‘The Long Walk Home'--Four Views : Movie Brings to Life a World of Bigotry in Montgomery Bus Boycott Era


It was extremely disheartening to read the well-written but misguided review by Peter Rainer and commentary by Karl Fleming (Dec. 20) on the excellent new film “The Long Walk Home.”

Both writers objected to what they felt was misguided historical fact. Nowhere does this movie purport to be based on any specific incident or individual. Rather, it opts to fictionalize a story that brings to life the pool of unexhausted bigotry in Montgomery during the 1955 bus boycott.

Fleming actually seems so bitter that the story told in the film is not the one he personally recalls from his old journalism days at Newsweek that he is totally unable to grasp what a compelling drama this is to an audience without his individual experience. If critics wish to judge a movie based entirely on historical accuracy, they should in all fairness stick to reviewing documentary forms of filmmaking.

I did not feel that the whites in “The Long Walk Home” were candy-coated or sympathetic. They were portrayed as scared, narrow-minded and soulless. Even the character of Mrs. Thompson displayed all of these emotions and behaviors at times, and in the best of moments she was behaving as any decent human being should--nothing more. Rising above others’ prejudices does not create a hero, it simply shows an individual with understanding and compassion.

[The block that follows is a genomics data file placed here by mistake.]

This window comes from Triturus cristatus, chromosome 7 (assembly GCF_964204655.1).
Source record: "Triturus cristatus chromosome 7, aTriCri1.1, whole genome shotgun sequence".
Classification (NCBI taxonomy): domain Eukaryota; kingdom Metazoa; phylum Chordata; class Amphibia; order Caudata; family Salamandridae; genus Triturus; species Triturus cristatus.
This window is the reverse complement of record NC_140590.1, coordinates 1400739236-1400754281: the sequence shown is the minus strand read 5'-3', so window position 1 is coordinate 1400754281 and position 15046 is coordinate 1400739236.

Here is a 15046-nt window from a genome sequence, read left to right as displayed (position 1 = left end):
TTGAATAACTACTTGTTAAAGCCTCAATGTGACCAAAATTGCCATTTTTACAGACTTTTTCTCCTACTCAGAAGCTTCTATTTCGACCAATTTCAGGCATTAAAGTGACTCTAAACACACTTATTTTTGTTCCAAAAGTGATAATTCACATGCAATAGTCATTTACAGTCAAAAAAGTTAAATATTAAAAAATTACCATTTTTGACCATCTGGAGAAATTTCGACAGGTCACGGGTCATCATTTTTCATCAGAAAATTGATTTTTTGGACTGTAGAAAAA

I hope that The Times’ articles do not turn people away from this film. Like most young Americans, I was reminded by “The Long Walk Home” of a time in our country’s history, shortly before I was born, that I am often negligent in thinking about.

It is clear to see that as 1991 begins, our laws have given minorities legal rights, but we as a nation are far from free in enjoying full human rights. This film is not only about 1955--but also about the present. It is a warm, yet strong, reminder about choices and about responsibility. That is something to be commended and rewarded and, hopefully, something we want to encourage others to participate in, not only in the make-believe world of film but in the reality of our daily existence.